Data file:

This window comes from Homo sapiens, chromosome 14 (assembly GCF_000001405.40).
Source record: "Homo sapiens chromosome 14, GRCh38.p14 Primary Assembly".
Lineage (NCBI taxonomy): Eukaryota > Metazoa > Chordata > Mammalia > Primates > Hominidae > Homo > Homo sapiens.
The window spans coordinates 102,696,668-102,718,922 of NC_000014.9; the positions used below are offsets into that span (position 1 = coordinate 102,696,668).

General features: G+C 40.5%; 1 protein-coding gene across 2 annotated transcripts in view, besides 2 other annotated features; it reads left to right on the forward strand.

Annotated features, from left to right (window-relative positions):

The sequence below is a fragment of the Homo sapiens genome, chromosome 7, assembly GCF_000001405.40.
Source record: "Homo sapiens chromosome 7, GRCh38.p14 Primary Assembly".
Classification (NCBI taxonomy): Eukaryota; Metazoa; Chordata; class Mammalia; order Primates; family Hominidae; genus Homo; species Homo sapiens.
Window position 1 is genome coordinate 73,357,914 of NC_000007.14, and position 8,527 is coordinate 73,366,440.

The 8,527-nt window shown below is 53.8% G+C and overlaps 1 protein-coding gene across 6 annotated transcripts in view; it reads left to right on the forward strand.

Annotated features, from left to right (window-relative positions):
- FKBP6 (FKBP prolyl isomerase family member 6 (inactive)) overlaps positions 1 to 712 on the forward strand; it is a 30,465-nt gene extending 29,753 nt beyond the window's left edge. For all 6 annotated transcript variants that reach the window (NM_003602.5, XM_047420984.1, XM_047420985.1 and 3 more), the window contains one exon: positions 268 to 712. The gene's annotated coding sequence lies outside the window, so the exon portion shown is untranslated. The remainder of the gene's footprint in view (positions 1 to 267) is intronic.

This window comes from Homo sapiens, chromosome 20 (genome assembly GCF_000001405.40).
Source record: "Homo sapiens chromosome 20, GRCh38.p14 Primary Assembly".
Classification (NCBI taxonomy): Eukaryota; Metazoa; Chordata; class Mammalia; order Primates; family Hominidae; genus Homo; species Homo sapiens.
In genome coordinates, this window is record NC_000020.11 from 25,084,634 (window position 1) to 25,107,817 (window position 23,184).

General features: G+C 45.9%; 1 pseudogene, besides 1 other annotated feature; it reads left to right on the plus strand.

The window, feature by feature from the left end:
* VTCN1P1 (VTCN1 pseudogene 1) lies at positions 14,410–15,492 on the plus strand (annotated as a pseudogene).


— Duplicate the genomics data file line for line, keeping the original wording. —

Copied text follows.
This window comes from Homo sapiens, chromosome 14 (assembly GCF_000001405.40).
Source record: "Homo sapiens chromosome 14, GRCh38.p14 Primary Assembly".
Lineage (NCBI taxonomy): Eukaryota > Metazoa > Chordata > Mammalia > Primates > Hominidae > Homo > Homo sapiens.
The window spans coordinates 102,696,668-102,718,922 of NC_000014.9; the positions used below are offsets into that span (position 1 = coordinate 102,696,668).

General features: G+C 40.5%; 1 protein-coding gene across 2 annotated transcripts in view, besides 2 other annotated features; it reads left to right on the forward strand.

Annotated features, from left to right (window-relative positions):

The sequence below is a fragment of the Homo sapiens genome, chromosome 7, assembly GCF_000001405.40.
Source record: "Homo sapiens chromosome 7, GRCh38.p14 Primary Assembly".
Classification (NCBI taxonomy): Eukaryota; Metazoa; Chordata; class Mammalia; order Primates; family Hominidae; genus Homo; species Homo sapiens.
Window position 1 is genome coordinate 73,357,914 of NC_000007.14, and position 8,527 is coordinate 73,366,440.

The 8,527-nt window shown below is 53.8% G+C and overlaps 1 protein-coding gene across 6 annotated transcripts in view; it reads left to right on the forward strand.

Annotated features, from left to right (window-relative positions):
- FKBP6 (FKBP prolyl isomerase family member 6 (inactive)) overlaps positions 1 to 712 on the forward strand; it is a 30,465-nt gene extending 29,753 nt beyond the window's left edge. For all 6 annotated transcript variants that reach the window (NM_003602.5, XM_047420984.1, XM_047420985.1 and 3 more), the window contains one exon: positions 268 to 712. The gene's annotated coding sequence lies outside the window, so the exon portion shown is untranslated. The remainder of the gene's footprint in view (positions 1 to 267) is intronic.

This window comes from Homo sapiens, chromosome 20 (genome assembly GCF_000001405.40).
Source record: "Homo sapiens chromosome 20, GRCh38.p14 Primary Assembly".
Classification (NCBI taxonomy): Eukaryota; Metazoa; Chordata; class Mammalia; order Primates; family Hominidae; genus Homo; species Homo sapiens.
In genome coordinates, this window is record NC_000020.11 from 25,084,634 (window position 1) to 25,107,817 (window position 23,184).

General features: G+C 45.9%; 1 pseudogene, besides 1 other annotated feature; it reads left to right on the plus strand.

The window, feature by feature from the left end:
* VTCN1P1 (VTCN1 pseudogene 1) lies at positions 14,410–15,492 on the plus strand (annotated as a pseudogene).